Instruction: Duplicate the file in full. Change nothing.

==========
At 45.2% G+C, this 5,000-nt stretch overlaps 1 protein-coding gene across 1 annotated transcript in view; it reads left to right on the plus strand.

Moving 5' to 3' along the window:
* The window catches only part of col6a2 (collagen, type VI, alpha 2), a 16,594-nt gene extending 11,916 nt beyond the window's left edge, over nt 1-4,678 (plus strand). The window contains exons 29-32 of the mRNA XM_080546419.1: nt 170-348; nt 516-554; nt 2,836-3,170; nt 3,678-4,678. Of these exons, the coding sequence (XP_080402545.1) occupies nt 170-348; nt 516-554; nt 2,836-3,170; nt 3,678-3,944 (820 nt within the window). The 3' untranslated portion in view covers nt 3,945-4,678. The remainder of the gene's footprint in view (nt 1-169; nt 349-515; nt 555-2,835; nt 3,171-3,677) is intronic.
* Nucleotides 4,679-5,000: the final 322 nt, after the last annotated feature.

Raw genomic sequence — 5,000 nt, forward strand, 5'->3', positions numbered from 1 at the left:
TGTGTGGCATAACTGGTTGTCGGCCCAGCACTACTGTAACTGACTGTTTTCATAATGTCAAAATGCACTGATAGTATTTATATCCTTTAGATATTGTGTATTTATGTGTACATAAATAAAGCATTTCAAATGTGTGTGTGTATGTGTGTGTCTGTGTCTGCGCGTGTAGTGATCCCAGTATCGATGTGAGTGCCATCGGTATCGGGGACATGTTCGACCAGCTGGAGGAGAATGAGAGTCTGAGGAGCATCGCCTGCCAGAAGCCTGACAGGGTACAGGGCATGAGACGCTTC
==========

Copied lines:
At 45.2% G+C, this 5,000-nt stretch overlaps 1 protein-coding gene across 1 annotated transcript in view; it reads left to right on the plus strand.

Moving 5' to 3' along the window:
* The window catches only part of col6a2 (collagen, type VI, alpha 2), a 16,594-nt gene extending 11,916 nt beyond the window's left edge, over nt 1-4,678 (plus strand). The window contains exons 29-32 of the mRNA XM_080546419.1: nt 170-348; nt 516-554; nt 2,836-3,170; nt 3,678-4,678. Of these exons, the coding sequence (XP_080402545.1) occupies nt 170-348; nt 516-554; nt 2,836-3,170; nt 3,678-3,944 (820 nt within the window). The 3' untranslated portion in view covers nt 3,945-4,678. The remainder of the gene's footprint in view (nt 1-169; nt 349-515; nt 555-2,835; nt 3,171-3,677) is intronic.
* Nucleotides 4,679-5,000: the final 322 nt, after the last annotated feature.

Raw genomic sequence — 5,000 nt, forward strand, 5'->3', positions numbered from 1 at the left:
TGTGTGGCATAACTGGTTGTCGGCCCAGCACTACTGTAACTGACTGTTTTCATAATGTCAAAATGCACTGATAGTATTTATATCCTTTAGATATTGTGTATTTATGTGTACATAAATAAAGCATTTCAAATGTGTGTGTGTATGTGTGTGTCTGTGTCTGCGCGTGTAGTGATCCCAGTATCGATGTGAGTGCCATCGGTATCGGGGACATGTTCGACCAGCTGGAGGAGAATGAGAGTCTGAGGAGCATCGCCTGCCAGAAGCCTGACAGGGTACAGGGCATGAGACGCTTC